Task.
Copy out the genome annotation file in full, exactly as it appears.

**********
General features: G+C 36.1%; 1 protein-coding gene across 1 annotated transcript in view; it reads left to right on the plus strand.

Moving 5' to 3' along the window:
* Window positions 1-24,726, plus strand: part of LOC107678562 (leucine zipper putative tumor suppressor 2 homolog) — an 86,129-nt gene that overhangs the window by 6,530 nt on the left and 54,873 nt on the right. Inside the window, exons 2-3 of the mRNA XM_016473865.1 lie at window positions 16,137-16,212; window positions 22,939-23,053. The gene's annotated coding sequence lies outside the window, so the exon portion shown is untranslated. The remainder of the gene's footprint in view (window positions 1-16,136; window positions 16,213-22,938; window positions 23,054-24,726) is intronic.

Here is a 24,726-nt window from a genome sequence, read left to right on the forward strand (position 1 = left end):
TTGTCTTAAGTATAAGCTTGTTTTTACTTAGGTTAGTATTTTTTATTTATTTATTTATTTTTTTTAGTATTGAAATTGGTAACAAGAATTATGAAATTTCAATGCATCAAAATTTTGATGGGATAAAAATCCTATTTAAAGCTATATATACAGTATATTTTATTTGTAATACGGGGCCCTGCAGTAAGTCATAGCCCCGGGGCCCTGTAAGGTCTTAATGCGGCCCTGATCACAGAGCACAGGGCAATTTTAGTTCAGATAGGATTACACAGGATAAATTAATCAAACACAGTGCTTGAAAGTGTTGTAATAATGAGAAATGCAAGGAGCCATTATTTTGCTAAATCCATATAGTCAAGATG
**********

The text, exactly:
General features: G+C 36.1%; 1 protein-coding gene across 1 annotated transcript in view; it reads left to right on the plus strand.

Moving 5' to 3' along the window:
* Window positions 1-24,726, plus strand: part of LOC107678562 (leucine zipper putative tumor suppressor 2 homolog) — an 86,129-nt gene that overhangs the window by 6,530 nt on the left and 54,873 nt on the right. Inside the window, exons 2-3 of the mRNA XM_016473865.1 lie at window positions 16,137-16,212; window positions 22,939-23,053. The gene's annotated coding sequence lies outside the window, so the exon portion shown is untranslated. The remainder of the gene's footprint in view (window positions 1-16,136; window positions 16,213-22,938; window positions 23,054-24,726) is intronic.

Here is a 24,726-nt window from a genome sequence, read left to right on the forward strand (position 1 = left end):
TTGTCTTAAGTATAAGCTTGTTTTTACTTAGGTTAGTATTTTTTATTTATTTATTTATTTTTTTTAGTATTGAAATTGGTAACAAGAATTATGAAATTTCAATGCATCAAAATTTTGATGGGATAAAAATCCTATTTAAAGCTATATATACAGTATATTTTATTTGTAATACGGGGCCCTGCAGTAAGTCATAGCCCCGGGGCCCTGTAAGGTCTTAATGCGGCCCTGATCACAGAGCACAGGGCAATTTTAGTTCAGATAGGATTACACAGGATAAATTAATCAAACACAGTGCTTGAAAGTGTTGTAATAATGAGAAATGCAAGGAGCCATTATTTTGCTAAATCCATATAGTCAAGATG